Christian Supervisor Finds Out Their Employee Got A Norse Tattoo, Calls Them “An Evil Satan Worshipper”


The freedom of religion is an integral part of a healthy and functioning civilization. It’s also a fundamental human right in most parts of the world. But when it comes to all sensitive topics, some people don’t see any shades of grey: it’s either their way or eternal damnation and hellfire if you dare do anything else.


Those same people tend to believe that anyone who doesn’t follow their particular religious denomination is a satanist (though if you’d like to learn about The Satanic Temple’s charitable work, you can read Bored Panda’s article right over here, later). The sad reality is that quite a few religious fanatics can be found in the United States. Somewhat ironic, considering that the very first colonists were running from religious persecution in the Old World (though some think US religious tolerance is a myth).


Redditor u/ITAKEYASQUAD shared how their supervisor accused them of being “an evil satan worshipper” after finding out about their tattoo. The ink in question? A series of runes related to the OP’s Norse pagan beliefs. There are several important issues at play here. And we need to untangle all of them. Scroll down for the full story, dear Pandas.


Bored Panda reached out to David McKinlay, the owner of the Archangel 1608 Tattoo Studio in Glasgow, to hear his thoughts about people being discriminated against because of their tattoos. He also said that it’s commendable to be so proud of your beliefs that you choose to get a tattoo related to them. Scroll down for our full interview with tattoo artist David, from Scotland.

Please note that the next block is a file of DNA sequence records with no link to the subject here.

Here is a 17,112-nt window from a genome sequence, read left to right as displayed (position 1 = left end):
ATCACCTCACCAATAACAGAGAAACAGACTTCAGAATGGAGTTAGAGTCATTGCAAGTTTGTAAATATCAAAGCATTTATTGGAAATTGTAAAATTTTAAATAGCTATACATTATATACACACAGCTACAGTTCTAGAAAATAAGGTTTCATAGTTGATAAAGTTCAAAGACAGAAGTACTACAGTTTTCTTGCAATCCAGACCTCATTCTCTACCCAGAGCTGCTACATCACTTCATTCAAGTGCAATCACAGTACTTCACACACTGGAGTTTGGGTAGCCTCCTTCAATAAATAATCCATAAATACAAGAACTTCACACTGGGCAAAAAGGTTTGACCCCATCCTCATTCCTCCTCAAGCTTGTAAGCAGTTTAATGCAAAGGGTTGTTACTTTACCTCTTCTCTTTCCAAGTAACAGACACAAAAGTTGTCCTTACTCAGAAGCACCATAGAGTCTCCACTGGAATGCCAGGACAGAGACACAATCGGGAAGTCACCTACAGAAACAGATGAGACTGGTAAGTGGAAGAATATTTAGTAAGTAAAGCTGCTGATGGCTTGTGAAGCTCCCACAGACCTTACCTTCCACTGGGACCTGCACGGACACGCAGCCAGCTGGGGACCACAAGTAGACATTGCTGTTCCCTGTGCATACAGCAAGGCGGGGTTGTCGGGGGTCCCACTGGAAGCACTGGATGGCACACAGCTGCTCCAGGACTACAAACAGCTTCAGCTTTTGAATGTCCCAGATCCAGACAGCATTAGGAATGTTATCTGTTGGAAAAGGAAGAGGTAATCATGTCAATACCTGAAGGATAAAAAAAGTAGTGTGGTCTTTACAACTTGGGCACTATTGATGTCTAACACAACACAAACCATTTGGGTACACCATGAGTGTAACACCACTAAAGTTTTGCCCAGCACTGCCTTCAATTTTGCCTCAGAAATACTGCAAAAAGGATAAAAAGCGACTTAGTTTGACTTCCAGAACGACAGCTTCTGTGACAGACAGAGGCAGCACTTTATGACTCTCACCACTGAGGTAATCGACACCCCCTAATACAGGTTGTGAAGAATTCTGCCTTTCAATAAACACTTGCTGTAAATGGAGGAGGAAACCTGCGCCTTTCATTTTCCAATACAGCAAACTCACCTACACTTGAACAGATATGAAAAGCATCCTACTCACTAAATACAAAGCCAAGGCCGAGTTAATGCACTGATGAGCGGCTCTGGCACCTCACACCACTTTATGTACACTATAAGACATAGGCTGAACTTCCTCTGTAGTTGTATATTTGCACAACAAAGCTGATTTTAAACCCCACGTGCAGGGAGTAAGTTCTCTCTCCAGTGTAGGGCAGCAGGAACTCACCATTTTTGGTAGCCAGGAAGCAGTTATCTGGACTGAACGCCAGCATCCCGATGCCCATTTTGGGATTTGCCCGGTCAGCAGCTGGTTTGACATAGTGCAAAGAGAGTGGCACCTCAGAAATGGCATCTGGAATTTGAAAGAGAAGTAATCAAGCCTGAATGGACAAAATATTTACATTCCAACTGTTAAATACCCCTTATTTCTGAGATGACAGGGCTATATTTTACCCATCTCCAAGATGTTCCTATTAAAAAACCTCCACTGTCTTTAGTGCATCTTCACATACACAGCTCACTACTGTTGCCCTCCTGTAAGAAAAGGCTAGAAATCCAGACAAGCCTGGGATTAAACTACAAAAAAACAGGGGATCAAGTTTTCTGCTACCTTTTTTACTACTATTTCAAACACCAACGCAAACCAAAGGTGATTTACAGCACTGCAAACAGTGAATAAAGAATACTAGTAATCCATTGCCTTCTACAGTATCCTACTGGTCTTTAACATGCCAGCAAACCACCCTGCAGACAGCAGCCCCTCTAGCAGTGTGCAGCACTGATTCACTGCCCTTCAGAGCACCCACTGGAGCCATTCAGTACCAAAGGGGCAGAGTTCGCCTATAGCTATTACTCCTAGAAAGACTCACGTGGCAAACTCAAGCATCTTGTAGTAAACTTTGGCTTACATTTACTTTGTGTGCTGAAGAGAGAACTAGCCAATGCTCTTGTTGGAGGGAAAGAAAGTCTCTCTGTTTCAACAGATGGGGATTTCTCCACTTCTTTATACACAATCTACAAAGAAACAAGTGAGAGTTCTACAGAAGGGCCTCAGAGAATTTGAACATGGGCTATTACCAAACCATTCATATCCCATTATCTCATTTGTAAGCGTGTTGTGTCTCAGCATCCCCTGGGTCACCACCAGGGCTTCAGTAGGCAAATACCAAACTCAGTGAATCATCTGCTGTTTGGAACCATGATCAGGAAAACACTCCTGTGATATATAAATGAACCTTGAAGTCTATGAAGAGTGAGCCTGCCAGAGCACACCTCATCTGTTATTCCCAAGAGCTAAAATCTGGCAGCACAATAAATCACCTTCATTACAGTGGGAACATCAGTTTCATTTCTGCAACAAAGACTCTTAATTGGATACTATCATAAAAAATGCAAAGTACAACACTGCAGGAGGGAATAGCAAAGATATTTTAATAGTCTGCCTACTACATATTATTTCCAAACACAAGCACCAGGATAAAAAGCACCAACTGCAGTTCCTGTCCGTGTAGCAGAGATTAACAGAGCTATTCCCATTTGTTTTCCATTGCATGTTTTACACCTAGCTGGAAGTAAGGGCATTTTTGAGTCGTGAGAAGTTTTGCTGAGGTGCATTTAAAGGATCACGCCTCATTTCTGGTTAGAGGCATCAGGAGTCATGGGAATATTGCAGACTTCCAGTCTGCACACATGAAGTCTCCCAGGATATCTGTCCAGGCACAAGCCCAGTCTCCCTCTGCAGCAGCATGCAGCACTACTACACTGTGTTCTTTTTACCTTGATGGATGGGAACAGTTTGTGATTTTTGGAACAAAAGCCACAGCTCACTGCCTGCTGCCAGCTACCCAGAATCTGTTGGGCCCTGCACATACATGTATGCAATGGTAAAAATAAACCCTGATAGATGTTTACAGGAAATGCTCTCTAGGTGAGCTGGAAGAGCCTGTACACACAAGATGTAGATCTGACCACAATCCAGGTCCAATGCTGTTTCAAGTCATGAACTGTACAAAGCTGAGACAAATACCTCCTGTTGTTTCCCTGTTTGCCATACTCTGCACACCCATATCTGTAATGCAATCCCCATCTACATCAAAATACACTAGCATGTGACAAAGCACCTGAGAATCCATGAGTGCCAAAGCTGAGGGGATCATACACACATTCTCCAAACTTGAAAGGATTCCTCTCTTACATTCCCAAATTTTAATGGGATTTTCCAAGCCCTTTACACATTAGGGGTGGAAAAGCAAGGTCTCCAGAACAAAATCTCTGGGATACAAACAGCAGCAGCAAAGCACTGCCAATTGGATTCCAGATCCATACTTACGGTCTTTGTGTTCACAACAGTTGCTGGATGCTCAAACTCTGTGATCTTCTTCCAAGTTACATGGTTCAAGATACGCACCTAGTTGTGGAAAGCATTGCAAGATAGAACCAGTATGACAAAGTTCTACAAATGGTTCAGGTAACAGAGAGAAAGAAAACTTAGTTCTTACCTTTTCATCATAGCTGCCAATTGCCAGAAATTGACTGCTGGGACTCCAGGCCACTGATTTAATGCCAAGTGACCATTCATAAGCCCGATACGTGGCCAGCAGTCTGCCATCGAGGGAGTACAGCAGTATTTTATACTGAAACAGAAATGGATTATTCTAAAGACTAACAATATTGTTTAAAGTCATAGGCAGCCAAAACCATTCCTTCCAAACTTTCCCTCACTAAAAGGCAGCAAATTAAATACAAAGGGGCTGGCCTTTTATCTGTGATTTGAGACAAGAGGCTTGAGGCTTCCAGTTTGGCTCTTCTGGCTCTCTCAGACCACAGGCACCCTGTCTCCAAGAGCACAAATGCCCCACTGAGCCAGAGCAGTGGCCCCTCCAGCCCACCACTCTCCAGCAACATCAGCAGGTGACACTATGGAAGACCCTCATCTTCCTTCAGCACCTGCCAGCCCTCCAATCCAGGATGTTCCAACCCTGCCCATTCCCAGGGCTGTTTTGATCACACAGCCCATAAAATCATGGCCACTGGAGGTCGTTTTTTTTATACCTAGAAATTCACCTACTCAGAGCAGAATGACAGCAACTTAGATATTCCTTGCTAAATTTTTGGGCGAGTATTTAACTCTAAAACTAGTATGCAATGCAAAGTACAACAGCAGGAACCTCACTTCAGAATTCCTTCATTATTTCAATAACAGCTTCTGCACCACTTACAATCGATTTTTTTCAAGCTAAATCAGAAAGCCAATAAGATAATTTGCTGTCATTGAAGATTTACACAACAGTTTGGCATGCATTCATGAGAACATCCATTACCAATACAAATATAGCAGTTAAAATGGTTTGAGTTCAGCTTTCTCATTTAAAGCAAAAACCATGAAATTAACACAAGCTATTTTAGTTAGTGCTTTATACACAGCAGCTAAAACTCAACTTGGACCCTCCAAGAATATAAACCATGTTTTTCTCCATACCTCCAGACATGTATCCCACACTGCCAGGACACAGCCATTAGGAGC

Someone working in a small town in Missouri shared how their supervisor went absolutely ballistic after they got a runic tattoo



Image credits: dcky20 (not the actual photo)


Their boss harassed them, calling them ‘evil’ and saying that they were bound for hell. Here is what happened, in the author’s own words








Image credits: RODNAE Productions (not the actual photo)






We got in touch with David, the owner of the Archangel 1608 Tattoo Studio in Glasgow, Scotland, to hear his take on discrimination against people who get inked.


“We’re hearing less and less about these situations, which is good. It’s just unfortunate that they happen at all,” he told us. However, he noted that it’s difficult to tell if someone complaining about tattoos or accusing tattooed people of something is coming form a place of ignorance or intolerance. Ironically, these are “both things that most religions preach against.”


“You can try and educate them about their misconceptions and hate, but generally they’re so far rooted in the beliefs that it’s hard for them to accept facts and information that against their prejudiced misconceptions,” the tattoo artist told Bored Panda. “It’s probably harder to deal with when it’s someone at your place of work, as it’s harder to avoid them and their bile.”


We also wanted to find out how widespread religious tattoos are, at least in artist David’s experience.